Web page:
US 3628720 A
Description (OCR text may contain errors)
United States Patent Inventor Herbert Sehmedding Lengerich of Westphalia, Germany Appl. No. 875,719 Filed Nov. 12, 1969 Patented Dec. 21, 1971 Assignee Windmoller & Ilolscher Lengerieh of Westphalia, Germany Priority Nov. 18, 1968 Germany PLASTICS SACKS PROVIDED WITH VENTING OR AERA'IING PERFORATIONS 12 Claims, 7 Drawing Figs.
US. Cl. 229/55, 150/1, 161/112, 229/010. 14 Int. Cl B65rl 37/00,
B32h 3/24 Field of Search 229/55, 53,
DIG. l4;264/l54; 150/1; 161/112 References Cited UNITED STATES PATENTS 3/1951 Rumsey,.lr. 229/DIG. l4 4/1952 229/DIG. 14 4/1963 229/DIG. l4 4/ 1970 229/55 6/1963 Harrison 264/ l 54 FOREIGN PATENTS 10/1956 Belgium 229/DIG. 14
Primary ExaminerLeonard Summer Attorney-Fleit, Gipple & Jacobson ABSTRACT: A bag having walls comprising at least two plies of plastic sheet material, each ply having perforations which are offset from the perforations in the other ply, said perforations each having the form of a tapered nozzle with its tapered end directed in the desired direction of air passages therethrough, at least one of said plies resting on the tapered ends of the nozzles in the other ply, so as to provide a space between said two plies permitting the passage of air between the plies.
F|G.2 FIG] INVENTOR Herbert SCH MEDDING RNEYS PLASTICS SACKS PROVIDED WITH VENTING OR AERATING PERFORATIONS The invention relates to plastic sacks, bags or the like, hereinafter referred to as bags, provided with venting or aerating perforations.
Bags made from plastic foil material have come into widespread use because of their better properties compared with bags made of paper or textile material. in addition to having a considerable tensile strength and resistance to puncturing or piercing, they, are absolutely watertight and they can be transparent, translucent, or colored, whichever may be desired. in particular, they are airtight but this property is not always ofadvantage for the contents with which the bags are filled. For example, for hygroscopic materials such as salts,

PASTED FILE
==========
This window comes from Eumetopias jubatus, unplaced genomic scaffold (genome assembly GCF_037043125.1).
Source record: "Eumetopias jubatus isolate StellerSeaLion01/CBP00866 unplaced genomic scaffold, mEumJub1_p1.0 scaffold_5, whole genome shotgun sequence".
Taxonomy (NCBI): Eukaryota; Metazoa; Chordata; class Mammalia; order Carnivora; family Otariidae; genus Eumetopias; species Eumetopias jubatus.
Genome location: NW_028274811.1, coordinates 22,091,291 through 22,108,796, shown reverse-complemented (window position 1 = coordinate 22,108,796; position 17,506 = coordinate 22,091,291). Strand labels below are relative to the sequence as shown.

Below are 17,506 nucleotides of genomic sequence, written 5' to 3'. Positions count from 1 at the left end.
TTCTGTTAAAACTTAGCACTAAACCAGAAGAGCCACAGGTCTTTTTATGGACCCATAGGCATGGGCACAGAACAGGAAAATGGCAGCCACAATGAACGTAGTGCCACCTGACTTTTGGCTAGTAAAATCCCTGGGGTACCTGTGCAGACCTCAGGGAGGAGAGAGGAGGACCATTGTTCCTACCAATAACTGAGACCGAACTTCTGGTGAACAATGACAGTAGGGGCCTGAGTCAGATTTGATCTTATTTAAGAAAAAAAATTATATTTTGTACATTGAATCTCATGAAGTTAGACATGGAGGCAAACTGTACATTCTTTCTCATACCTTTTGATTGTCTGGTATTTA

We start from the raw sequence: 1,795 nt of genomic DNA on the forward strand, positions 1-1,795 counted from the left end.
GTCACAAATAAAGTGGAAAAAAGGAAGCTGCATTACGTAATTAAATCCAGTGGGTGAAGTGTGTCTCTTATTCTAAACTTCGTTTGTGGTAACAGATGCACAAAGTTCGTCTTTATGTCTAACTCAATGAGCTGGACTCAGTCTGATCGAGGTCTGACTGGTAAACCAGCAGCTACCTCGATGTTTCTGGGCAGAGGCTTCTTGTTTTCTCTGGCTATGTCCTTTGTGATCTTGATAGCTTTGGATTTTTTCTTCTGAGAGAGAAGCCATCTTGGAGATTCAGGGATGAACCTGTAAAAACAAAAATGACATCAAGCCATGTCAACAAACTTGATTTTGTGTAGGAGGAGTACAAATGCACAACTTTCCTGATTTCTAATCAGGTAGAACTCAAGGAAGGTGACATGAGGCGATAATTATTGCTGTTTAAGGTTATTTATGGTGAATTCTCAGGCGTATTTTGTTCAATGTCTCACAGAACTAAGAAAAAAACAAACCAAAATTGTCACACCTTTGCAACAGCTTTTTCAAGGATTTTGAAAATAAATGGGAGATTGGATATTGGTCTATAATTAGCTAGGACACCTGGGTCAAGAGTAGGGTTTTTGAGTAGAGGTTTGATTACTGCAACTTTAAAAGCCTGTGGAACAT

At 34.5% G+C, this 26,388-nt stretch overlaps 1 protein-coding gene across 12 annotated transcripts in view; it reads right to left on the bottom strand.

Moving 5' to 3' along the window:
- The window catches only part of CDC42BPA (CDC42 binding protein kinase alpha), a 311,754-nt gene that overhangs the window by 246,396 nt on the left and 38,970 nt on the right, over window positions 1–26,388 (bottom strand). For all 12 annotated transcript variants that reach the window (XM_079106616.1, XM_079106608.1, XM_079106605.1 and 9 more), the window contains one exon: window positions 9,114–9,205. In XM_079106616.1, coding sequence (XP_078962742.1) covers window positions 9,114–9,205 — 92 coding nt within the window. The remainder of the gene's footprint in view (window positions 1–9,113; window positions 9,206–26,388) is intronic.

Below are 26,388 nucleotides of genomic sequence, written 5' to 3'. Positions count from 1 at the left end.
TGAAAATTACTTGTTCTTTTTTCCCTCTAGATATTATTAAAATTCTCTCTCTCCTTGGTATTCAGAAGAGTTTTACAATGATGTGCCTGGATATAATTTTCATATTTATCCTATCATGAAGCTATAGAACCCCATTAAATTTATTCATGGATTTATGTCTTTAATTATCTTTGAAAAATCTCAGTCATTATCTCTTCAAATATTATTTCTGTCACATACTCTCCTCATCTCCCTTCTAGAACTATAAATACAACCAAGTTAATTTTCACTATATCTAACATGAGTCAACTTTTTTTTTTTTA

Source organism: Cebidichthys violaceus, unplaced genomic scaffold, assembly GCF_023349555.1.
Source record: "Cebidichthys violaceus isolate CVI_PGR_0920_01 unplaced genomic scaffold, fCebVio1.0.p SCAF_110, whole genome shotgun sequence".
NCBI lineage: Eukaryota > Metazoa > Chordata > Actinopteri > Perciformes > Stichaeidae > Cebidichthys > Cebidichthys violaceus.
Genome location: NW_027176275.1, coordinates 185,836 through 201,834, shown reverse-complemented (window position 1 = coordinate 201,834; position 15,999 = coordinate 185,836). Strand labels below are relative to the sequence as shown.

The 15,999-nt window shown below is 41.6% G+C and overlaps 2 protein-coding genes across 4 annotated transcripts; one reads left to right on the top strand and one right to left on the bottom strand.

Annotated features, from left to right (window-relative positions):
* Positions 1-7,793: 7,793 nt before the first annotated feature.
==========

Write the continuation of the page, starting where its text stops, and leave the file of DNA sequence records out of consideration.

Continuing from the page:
fertilizers, cement and plaster, a hermetic seal will protect the contents from moisture in the air but for organic substances such as corn, flour, and fodder it prevents aeration which is necessary to protect these substances against mold and decay. Also, the property of-airtightness is of disadvantage for materials which are aerated beforethe filling step to make them fluent and for materials which are filled pneumatically, especially pulverulent materials such as dyes, flour, plaster, and cement. This is because the air that reaches the interior of the bag during filling can be longer escape after the bag has been sealed. The bag then forms an elastic and flexible air cushion which is not easy to handle and stack.
It is known to provide single-ply plastic bags with holes of from 2 to 6 mm. diameter which are stamped into the bag walls. However, such through-going holes in the bag walls detract from one of the most important properties of the bag, namely watertightness, and restrict its use to coarse particulate or granular pourable contents which are not detrimentally affected by contact with moisture. The filling of such bags with pulverulent substances is practically impossible because even if the perforations were to be made much smaller, materials in powder form would readily escape from the bag.